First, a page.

Halfway through her high school career, Lynette Grajales made a courageous decision: She switched schools.
The decision didn’t come easy, but she felt stunted in her spiritual walk and was looking for support. She explains, “In the environment I was in, I didn’t see growth. So I decided to try something new despite the fear I had of coming to a different school.”
Once here, Grajales got involved in choir and Chick-fil-A Leadership Academy. She enrolled in dual enrollment honors courses. And that is where her decision to come to Eastern Christian in the first place led to more decisions.
“I really enjoyed the academic rigor of my honors classes at EC,” she shares. One benefit she hadn’t counted on was the community in her classes, which cultivated an atmosphere where students were free to ask questions, show vulnerability, and disagree with respect. This was especially true in her honors history dual enrollment class, where she credits Mr. Uitermarkt with asking questions that sharpened her critical thinking, requiring her to think “outside of the box.”
But it was another dual enrollment class, Advanced Biology, that not only helped her to grow, but also changed her trajectory. Although she planned to enter the medical field one day, a lesson in medicine and law during an Advanced Biology class changed everything.
“I started looking into law. It was so intriguing to me and that’s how I became interested in the WINGS program,” she shares.
The WINGS program is an innovative internship and mentorship opportunity offered to ECHS juniors and seniors. Students who enter the program are required to complete at least 120 hours in a specific industry. In June of her junior year, Grajales worked with WINGS Program Director Alisa Engelhard and was paired with general law practice Weiss, Tom & Trapanese, LLC to explore this career interest further.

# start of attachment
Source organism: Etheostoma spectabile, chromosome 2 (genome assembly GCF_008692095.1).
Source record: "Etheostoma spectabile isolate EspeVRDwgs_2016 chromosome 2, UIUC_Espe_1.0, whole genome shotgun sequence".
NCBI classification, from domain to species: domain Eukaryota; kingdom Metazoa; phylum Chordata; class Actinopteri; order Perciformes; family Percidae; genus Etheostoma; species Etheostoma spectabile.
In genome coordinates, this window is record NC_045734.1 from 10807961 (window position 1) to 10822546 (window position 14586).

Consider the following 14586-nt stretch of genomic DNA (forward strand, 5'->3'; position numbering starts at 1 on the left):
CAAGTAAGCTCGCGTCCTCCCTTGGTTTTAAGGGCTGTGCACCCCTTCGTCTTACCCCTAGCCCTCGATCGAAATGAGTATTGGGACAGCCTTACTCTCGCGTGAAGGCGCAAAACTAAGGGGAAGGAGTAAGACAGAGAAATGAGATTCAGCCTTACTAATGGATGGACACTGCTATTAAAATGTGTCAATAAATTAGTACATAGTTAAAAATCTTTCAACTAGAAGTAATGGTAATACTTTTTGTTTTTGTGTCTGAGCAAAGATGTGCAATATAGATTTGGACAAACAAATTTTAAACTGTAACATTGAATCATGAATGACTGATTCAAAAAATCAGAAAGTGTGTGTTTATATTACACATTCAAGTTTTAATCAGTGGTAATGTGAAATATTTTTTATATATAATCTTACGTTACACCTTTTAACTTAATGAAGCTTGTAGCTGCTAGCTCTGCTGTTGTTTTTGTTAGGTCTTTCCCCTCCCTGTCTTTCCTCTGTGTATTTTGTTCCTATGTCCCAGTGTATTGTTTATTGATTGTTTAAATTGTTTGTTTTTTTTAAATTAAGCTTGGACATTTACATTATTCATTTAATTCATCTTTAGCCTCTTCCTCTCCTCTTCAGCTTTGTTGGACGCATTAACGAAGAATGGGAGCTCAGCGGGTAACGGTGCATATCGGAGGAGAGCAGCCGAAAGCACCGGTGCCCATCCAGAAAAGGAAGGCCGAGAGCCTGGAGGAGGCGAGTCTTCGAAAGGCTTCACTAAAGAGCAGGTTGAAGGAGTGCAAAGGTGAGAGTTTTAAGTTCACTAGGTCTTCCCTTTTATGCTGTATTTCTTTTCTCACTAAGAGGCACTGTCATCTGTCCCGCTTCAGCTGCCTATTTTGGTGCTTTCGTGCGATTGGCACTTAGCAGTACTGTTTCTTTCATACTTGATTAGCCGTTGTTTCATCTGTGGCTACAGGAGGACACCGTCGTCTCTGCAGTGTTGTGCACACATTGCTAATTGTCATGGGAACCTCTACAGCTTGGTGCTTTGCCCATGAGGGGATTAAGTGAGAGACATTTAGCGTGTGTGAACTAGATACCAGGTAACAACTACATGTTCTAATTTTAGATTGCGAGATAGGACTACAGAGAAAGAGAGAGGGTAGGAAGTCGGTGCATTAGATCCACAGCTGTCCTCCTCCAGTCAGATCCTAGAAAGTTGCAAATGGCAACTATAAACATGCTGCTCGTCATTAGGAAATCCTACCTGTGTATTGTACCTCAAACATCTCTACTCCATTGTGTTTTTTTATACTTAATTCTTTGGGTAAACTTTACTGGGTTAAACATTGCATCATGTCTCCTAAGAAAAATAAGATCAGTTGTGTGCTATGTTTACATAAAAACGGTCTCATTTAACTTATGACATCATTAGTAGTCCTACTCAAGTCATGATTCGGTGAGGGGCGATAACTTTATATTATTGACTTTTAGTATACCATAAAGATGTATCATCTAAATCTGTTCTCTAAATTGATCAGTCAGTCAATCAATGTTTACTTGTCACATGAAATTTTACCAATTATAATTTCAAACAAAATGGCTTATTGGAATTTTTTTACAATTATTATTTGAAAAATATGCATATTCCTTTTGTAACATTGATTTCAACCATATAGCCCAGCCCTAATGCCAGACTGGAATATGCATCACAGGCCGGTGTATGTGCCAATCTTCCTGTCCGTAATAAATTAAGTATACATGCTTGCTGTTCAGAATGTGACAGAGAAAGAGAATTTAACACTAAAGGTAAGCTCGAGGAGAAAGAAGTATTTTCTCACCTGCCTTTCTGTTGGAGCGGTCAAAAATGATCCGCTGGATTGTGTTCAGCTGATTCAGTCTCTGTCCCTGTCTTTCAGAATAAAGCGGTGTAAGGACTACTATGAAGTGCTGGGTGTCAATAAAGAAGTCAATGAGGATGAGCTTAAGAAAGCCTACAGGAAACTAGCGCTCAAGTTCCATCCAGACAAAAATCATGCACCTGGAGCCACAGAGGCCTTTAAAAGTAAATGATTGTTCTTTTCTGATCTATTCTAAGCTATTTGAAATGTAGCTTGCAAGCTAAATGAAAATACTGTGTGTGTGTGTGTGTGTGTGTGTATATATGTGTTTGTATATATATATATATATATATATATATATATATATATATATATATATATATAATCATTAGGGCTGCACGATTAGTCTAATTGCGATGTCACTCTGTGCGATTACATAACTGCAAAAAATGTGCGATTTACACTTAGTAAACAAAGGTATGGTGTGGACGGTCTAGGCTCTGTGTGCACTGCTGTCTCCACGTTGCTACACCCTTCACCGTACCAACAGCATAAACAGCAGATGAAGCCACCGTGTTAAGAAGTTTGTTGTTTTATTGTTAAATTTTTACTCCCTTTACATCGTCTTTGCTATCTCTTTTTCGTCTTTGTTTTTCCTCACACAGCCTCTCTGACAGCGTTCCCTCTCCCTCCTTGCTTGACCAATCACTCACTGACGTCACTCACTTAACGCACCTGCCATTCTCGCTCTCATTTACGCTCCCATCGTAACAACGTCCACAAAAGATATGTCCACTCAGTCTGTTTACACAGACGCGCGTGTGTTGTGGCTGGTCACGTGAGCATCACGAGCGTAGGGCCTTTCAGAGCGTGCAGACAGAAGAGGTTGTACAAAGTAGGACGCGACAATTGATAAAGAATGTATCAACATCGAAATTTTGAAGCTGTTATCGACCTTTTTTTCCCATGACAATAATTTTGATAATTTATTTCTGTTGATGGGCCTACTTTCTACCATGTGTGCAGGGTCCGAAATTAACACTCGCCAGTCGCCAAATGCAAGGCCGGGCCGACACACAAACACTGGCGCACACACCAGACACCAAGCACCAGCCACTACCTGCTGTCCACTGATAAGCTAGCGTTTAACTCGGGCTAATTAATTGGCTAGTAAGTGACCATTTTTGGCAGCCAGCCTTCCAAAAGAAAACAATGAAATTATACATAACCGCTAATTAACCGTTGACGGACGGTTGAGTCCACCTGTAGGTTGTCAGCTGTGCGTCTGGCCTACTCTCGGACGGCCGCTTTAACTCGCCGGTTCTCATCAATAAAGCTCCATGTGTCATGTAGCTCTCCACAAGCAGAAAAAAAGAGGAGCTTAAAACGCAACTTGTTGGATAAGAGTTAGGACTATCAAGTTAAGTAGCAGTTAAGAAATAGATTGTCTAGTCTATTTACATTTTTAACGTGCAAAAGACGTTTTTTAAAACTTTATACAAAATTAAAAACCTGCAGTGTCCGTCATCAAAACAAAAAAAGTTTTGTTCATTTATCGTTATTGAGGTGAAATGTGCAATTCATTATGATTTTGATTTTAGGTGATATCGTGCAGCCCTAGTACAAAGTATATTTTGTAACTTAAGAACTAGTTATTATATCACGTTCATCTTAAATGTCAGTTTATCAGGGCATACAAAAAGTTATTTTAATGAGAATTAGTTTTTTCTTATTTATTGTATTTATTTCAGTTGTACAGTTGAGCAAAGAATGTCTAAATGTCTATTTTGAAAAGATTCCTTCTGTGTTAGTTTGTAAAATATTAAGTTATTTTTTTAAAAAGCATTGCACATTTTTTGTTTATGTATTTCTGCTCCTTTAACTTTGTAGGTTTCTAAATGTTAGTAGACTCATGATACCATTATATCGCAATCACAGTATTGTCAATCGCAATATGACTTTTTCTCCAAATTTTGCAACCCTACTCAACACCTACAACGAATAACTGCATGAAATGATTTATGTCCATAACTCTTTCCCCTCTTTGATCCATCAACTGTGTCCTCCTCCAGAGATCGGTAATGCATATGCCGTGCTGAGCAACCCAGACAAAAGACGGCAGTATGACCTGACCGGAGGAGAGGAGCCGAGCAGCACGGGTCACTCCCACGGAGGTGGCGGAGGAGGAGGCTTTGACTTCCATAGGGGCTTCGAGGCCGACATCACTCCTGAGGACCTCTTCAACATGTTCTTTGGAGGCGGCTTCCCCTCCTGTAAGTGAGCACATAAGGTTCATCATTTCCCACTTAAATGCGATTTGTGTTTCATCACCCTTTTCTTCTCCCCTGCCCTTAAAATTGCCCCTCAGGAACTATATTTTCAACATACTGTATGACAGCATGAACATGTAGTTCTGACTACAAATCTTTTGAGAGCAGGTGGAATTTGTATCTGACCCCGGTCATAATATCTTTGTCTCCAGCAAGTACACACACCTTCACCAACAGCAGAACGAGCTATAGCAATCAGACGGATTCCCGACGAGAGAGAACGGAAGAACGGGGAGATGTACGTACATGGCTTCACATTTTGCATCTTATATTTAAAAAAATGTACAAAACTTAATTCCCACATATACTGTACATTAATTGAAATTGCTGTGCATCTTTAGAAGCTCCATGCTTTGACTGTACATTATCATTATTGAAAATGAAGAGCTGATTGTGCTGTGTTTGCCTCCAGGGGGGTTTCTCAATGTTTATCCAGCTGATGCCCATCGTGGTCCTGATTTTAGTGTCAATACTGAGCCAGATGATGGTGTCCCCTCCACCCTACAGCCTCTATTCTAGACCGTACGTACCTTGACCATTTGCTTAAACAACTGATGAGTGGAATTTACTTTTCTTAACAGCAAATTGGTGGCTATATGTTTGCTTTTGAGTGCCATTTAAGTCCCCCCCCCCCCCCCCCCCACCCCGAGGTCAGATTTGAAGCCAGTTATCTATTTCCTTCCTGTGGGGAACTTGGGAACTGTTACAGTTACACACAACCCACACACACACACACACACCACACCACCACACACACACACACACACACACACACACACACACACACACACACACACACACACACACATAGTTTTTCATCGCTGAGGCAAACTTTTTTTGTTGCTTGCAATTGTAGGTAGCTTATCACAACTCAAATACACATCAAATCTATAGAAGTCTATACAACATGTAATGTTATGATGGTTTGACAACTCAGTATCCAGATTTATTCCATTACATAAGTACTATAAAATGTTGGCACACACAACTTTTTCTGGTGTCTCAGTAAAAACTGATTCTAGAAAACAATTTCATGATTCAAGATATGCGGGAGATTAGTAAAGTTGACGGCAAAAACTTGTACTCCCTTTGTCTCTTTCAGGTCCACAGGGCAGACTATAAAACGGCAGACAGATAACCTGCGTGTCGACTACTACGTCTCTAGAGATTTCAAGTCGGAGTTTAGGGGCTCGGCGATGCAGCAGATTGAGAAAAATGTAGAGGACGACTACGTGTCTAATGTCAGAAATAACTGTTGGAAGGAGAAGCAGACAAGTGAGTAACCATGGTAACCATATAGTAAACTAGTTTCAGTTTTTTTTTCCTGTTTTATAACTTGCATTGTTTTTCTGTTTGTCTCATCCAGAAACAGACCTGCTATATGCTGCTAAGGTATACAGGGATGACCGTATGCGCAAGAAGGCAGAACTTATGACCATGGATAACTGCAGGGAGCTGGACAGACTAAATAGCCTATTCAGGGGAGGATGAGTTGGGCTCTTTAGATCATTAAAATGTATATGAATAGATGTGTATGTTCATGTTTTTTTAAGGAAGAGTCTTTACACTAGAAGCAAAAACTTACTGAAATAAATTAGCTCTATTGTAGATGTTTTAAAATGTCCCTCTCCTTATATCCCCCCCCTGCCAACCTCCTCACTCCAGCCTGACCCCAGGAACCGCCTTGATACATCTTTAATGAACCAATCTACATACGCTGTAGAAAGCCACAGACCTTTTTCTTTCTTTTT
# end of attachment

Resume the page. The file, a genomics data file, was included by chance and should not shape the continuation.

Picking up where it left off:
“I had a fantastic experience with the WINGS program and it was a great opportunity for me to learn more about the legal profession and gain practical experience,” she says.
Grajales decided to intern in the summer between her junior and senior year. On longer days, attorney Mary Tom would give her lessons based on the work they were doing that day. “After that, we would go into the real case that we were going to do that day, and she would give me mini tasks to complete,” she says. Tasks included taking notes during client meetings, sending emails to clients, and opening new client portfolios. To earn EC credit, Grajales would complete a work log of her hours, as well as include a description of what she did daily. This would be approved by her supervisor.
Now a graduating senior, Grajales anticipates heading to Seton Hall University this fall, majoring in political studies. By the time she gets to Seton Hall, she will have completed two internships toward that goal. The first one was assigned through Eastern Christian; the second one she found by “knocking on doors.”
This year, more than 20 percent of EC seniors took advantage of the WINGS program. “The WINGS acronym, ‘Work Internship Network for Gaining Skills,’ uses our eagle motif because we really believe that partnerships with the greater EC community offer opportunities beyond classroom experiences,” says Engelhard. “We wish Lynette all the best as she pursues a future career in law.”